Lasker, Daniel J., “The Jewish Critique of Christianity – In Search of a New Narrative,” Studies in Christian-Jewish Relations, 6 (2011): Lasker 1-9. (Reading 3.3)
- - - -, “The Jewish Critique of Christianity under Islam," Proceedings of the American Academy for Jewish Research 57 (1991): 121-153. (Reading 3.4)
Saadia Gaon, The Book of Beliefs and Opinions, trans. by Samuel Rosenblatt, New Haven, 1948, pp. 103-110; 157-167; 312-322. (Reading 3.5)

Tuesday, 29 July (Morning): The Transition of the Jewish critique of Christianity to Christendom. (Daniel Lasker)
Readings:
Berger, David, "Mission to the Jews and Jewish-Christian Contacts in the Polemical Literature of the High Middle Ages," The American Historical Review, 91:3 (June, 1986): 576-591. (Reading 3.6)
Chazan, Robert, “The Christian Position in Jacob Ben Reuben's Milhamot Ha- Shem.” From Ancient Israel to Modern Judaism. Intellect in Quest of Understanding. Essays in Honor of Marvin Fox. Eds. Jacob Neusner, et al.; 4 vols.; Atlanta: Scholars Press, 1989. 2: 157-170. (Reading 3.7)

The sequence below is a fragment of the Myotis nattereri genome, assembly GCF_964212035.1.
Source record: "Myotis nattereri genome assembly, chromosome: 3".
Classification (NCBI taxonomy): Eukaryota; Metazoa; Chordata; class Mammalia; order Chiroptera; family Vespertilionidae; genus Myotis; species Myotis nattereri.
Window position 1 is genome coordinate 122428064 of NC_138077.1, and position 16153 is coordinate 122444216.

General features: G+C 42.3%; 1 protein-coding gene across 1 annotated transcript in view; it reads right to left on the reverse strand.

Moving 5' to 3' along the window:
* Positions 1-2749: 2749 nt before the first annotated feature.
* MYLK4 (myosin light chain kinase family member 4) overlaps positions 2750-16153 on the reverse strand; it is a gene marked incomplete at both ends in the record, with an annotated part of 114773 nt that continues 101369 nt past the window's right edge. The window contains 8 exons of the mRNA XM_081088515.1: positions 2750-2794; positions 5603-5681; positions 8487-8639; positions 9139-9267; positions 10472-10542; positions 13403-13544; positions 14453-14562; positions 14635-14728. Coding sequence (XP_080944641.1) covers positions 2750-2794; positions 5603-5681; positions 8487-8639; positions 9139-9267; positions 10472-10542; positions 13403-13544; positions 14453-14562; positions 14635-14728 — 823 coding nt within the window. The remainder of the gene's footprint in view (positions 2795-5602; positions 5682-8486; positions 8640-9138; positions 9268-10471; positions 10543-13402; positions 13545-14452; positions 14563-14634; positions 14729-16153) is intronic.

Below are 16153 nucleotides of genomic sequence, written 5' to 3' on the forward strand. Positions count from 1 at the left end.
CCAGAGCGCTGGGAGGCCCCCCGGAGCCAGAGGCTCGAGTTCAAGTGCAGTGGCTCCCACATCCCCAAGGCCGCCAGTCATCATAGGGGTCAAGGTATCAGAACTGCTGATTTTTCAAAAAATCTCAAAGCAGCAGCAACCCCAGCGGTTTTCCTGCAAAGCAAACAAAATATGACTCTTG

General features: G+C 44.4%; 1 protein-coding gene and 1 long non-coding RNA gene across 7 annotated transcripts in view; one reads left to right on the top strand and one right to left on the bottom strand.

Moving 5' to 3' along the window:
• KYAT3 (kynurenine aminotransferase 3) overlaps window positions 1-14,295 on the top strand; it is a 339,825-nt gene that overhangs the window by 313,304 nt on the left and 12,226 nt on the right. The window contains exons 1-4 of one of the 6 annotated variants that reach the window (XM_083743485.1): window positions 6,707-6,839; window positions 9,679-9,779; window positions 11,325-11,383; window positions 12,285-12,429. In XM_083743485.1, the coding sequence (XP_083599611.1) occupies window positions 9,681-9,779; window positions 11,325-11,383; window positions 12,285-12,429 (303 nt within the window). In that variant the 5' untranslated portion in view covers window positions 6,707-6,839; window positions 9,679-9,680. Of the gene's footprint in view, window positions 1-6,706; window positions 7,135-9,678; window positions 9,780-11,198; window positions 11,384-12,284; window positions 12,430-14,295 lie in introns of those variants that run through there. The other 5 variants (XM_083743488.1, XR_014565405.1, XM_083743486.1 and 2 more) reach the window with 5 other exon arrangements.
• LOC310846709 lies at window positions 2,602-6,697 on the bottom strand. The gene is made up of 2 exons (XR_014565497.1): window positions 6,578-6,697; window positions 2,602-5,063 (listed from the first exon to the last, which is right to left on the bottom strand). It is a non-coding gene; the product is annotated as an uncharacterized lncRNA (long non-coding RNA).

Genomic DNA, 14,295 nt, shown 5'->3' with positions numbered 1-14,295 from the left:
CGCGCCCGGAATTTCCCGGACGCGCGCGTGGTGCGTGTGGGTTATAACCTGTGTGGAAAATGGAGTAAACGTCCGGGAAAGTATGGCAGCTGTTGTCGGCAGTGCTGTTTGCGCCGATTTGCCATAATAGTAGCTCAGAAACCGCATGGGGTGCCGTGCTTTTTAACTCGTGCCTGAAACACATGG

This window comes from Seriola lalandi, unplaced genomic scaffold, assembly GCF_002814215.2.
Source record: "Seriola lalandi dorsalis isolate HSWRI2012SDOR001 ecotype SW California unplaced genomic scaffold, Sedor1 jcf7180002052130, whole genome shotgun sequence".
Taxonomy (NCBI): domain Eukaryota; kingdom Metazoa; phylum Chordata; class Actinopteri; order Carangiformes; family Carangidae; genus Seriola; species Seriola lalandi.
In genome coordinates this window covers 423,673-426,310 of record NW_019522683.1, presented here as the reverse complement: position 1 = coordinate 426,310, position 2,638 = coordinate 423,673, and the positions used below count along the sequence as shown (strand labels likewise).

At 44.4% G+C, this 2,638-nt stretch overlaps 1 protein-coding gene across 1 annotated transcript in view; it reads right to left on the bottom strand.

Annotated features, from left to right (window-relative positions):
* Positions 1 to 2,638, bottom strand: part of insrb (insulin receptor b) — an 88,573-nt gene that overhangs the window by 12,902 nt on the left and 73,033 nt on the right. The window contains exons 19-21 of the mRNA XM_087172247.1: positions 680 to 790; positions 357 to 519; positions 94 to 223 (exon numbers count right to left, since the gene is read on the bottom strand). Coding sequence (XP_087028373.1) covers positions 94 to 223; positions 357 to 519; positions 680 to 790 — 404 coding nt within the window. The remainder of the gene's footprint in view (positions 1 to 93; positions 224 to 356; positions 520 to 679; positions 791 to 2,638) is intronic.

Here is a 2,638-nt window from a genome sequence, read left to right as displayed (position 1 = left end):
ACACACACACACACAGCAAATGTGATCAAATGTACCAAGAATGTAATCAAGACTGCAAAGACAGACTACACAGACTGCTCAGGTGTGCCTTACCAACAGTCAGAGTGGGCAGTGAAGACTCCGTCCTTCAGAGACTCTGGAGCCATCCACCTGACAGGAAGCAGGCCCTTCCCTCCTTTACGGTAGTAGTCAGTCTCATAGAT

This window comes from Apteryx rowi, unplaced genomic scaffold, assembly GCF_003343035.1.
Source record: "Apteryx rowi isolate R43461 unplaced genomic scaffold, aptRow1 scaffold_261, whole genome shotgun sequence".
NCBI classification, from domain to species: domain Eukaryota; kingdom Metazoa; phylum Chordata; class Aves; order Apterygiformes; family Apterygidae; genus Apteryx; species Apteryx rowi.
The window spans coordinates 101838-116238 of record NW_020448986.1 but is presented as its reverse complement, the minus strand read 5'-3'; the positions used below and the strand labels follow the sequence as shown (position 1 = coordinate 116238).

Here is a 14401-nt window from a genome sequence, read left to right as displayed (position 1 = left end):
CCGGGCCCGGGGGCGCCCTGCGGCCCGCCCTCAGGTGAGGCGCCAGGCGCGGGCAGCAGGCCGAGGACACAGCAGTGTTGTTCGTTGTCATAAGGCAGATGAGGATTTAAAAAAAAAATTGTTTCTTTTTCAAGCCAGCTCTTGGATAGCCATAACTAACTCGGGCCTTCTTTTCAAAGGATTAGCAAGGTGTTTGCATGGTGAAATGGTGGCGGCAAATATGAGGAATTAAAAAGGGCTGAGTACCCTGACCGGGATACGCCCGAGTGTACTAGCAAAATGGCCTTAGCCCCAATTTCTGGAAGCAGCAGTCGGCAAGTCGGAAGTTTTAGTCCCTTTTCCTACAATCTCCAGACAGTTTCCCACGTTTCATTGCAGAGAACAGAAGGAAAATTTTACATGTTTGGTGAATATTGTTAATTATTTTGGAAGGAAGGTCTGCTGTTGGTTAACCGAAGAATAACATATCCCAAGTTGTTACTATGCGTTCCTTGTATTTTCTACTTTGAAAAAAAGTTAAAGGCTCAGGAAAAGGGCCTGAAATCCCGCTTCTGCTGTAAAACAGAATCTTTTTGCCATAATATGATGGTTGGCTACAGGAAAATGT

Kimhi, Joseph, The Book of the Covenant, trans. F. Talmage (Toronto, 1972). (Reading 3.8)
Recommended:

Lasker and Stroumsa, Nestor the Priest. Vol. 1, pp. 93-131. (Reading 3.9)


Lasker, Daniel J. “Jewish-Christian Polemics in Transition: From the Lands of Ishmael to the Lands of Edom,” in Benjamin Hary, et al., eds., Judaism and Islam: Boundaries, Interaction, and Communication. Leiden, 2000, pp. 53-65. (Reading 3.10)
----, Jewish-Christian Polemics at the Turning Point: Jewish Evidence from the Twelfth Century, Harvard Theological Review 89:2 (1996): 161-173. (Reading 3.11)


Tuesday, 29 July (Afternoon): Changing Christian Attitudes in the Thirteenth Century and the Disputation of Paris (Daniel J. Lasker)
Readings:

Chazan, Robert, Daggers of Faith: Thirteenth-Century Christian Missionizing and the Jewish Response. Berkeley: University of California Press, 1989. (selections)

(Reading 3.12)
Friedman, John, Jean Connell Hoff, and Robert Chazan, The Trial of the Talmud: Paris, 1240, pp. 102-158. (Reading 3.13)
Rosenthal, Judah, "The Talmud on Trial," Jewish Quarterly Review 47 (1956): 58-76;

145-69. (Reading 3.14)


Recommended: